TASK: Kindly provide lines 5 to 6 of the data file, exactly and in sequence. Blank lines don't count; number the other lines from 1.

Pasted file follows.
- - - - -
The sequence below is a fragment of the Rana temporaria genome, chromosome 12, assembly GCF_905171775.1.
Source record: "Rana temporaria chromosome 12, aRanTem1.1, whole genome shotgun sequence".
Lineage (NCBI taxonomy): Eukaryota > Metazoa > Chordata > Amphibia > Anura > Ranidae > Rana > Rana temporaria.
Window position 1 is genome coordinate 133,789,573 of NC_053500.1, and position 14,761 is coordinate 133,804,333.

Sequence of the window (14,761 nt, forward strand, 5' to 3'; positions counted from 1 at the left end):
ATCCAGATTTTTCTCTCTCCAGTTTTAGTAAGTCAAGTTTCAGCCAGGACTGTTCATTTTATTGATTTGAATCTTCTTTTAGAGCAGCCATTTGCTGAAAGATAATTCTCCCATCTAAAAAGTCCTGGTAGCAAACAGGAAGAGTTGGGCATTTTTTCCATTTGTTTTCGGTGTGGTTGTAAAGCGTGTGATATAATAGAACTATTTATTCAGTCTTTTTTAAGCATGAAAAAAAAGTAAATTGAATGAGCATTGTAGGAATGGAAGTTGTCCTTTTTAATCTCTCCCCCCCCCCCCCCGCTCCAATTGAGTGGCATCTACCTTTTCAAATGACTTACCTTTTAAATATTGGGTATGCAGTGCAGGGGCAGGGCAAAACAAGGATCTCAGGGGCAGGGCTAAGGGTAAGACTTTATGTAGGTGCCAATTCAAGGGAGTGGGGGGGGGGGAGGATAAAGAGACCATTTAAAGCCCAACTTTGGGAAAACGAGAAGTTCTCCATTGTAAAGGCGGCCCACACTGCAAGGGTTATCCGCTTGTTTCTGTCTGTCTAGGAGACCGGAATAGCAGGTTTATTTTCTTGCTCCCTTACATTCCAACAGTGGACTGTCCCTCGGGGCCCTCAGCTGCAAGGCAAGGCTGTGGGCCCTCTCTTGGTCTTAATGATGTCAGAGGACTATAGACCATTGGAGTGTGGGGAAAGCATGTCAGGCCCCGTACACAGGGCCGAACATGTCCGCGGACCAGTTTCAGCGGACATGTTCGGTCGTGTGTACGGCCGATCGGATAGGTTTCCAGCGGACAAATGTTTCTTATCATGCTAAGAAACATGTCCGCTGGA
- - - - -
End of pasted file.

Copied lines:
Sequence of the window (14,761 nt, forward strand, 5' to 3'; positions counted from 1 at the left end):
ATCCAGATTTTTCTCTCTCCAGTTTTAGTAAGTCAAGTTTCAGCCAGGACTGTTCATTTTATTGATTTGAATCTTCTTTTAGAGCAGCCATTTGCTGAAAGATAATTCTCCCATCTAAAAAGTCCTGGTAGCAAACAGGAAGAGTTGGGCATTTTTTCCATTTGTTTTCGGTGTGGTTGTAAAGCGTGTGATATAATAGAACTATTTATTCAGTCTTTTTTAAGCATGAAAAAAAAGTAAATTGAATGAGCATTGTAGGAATGGAAGTTGTCCTTTTTAATCTCTCCCCCCCCCCCCCCGCTCCAATTGAGTGGCATCTACCTTTTCAAATGACTTACCTTTTAAATATTGGGTATGCAGTGCAGGGGCAGGGCAAAACAAGGATCTCAGGGGCAGGGCTAAGGGTAAGACTTTATGTAGGTGCCAATTCAAGGGAGTGGGGGGGGGGGAGGATAAAGAGACCATTTAAAGCCCAACTTTGGGAAAACGAGAAGTTCTCCATTGTAAAGGCGGCCCACACTGCAAGGGTTATCCGCTTGTTTCTGTCTGTCTAGGAGACCGGAATAGCAGGTTTATTTTCTTGCTCCCTTACATTCCAACAGTGGACTGTCCCTCGGGGCCCTCAGCTGCAAGGCAAGGCTGTGGGCCCTCTCTTGGTCTTAATGATGTCAGAGGACTATAGACCATTGGAGTGTGGGGAAAGCATGTCAGGCCCCGTACACAGGGCCGAACATGTCCGCGGACCAGTTTCAGCGGACATGTTCGGTCGTGTGTACGGCCGATCGGATAGGTTTCCAGCGGACAAATGTTTCTTATCATGCTAAGAAACATGTCCGCTGGA